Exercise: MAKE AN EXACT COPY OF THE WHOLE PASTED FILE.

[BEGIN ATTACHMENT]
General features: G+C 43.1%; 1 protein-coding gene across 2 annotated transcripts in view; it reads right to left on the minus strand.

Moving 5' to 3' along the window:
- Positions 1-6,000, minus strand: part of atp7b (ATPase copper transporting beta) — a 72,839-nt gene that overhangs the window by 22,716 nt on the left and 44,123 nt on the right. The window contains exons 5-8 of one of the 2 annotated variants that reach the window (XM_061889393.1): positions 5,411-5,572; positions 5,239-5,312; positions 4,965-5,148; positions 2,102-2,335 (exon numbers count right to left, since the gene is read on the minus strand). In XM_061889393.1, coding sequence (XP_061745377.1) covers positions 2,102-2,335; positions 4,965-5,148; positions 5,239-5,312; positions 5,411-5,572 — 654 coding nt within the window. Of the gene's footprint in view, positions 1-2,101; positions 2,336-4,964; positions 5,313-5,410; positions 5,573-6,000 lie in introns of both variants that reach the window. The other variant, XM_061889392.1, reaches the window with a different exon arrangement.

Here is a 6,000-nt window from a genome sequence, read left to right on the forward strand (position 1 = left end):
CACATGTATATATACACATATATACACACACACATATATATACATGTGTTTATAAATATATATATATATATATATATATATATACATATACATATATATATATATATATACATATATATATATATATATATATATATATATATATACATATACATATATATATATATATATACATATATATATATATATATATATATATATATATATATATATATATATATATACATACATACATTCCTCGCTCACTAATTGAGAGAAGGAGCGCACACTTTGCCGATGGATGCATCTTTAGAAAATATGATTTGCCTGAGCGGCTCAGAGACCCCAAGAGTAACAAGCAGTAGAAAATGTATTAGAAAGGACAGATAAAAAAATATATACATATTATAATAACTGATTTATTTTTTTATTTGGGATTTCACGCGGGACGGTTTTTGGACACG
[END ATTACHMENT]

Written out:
General features: G+C 43.1%; 1 protein-coding gene across 2 annotated transcripts in view; it reads right to left on the minus strand.

Moving 5' to 3' along the window:
- Positions 1-6,000, minus strand: part of atp7b (ATPase copper transporting beta) — a 72,839-nt gene that overhangs the window by 22,716 nt on the left and 44,123 nt on the right. The window contains exons 5-8 of one of the 2 annotated variants that reach the window (XM_061889393.1): positions 5,411-5,572; positions 5,239-5,312; positions 4,965-5,148; positions 2,102-2,335 (exon numbers count right to left, since the gene is read on the minus strand). In XM_061889393.1, coding sequence (XP_061745377.1) covers positions 2,102-2,335; positions 4,965-5,148; positions 5,239-5,312; positions 5,411-5,572 — 654 coding nt within the window. Of the gene's footprint in view, positions 1-2,101; positions 2,336-4,964; positions 5,313-5,410; positions 5,573-6,000 lie in introns of both variants that reach the window. The other variant, XM_061889392.1, reaches the window with a different exon arrangement.

Here is a 6,000-nt window from a genome sequence, read left to right on the forward strand (position 1 = left end):
CACATGTATATATACACATATATACACACACACATATATATACATGTGTTTATAAATATATATATATATATATATATATATATACATATACATATATATATATATATATACATATATATATATATATATATATATATATATATATACATATACATATATATATATATATATACATATATATATATATATATATATATATATATATATATATATATATATATATACATACATACATTCCTCGCTCACTAATTGAGAGAAGGAGCGCACACTTTGCCGATGGATGCATCTTTAGAAAATATGATTTGCCTGAGCGGCTCAGAGACCCCAAGAGTAACAAGCAGTAGAAAATGTATTAGAAAGGACAGATAAAAAAATATATACATATTATAATAACTGATTTATTTTTTTATTTGGGATTTCACGCGGGACGGTTTTTGGACACG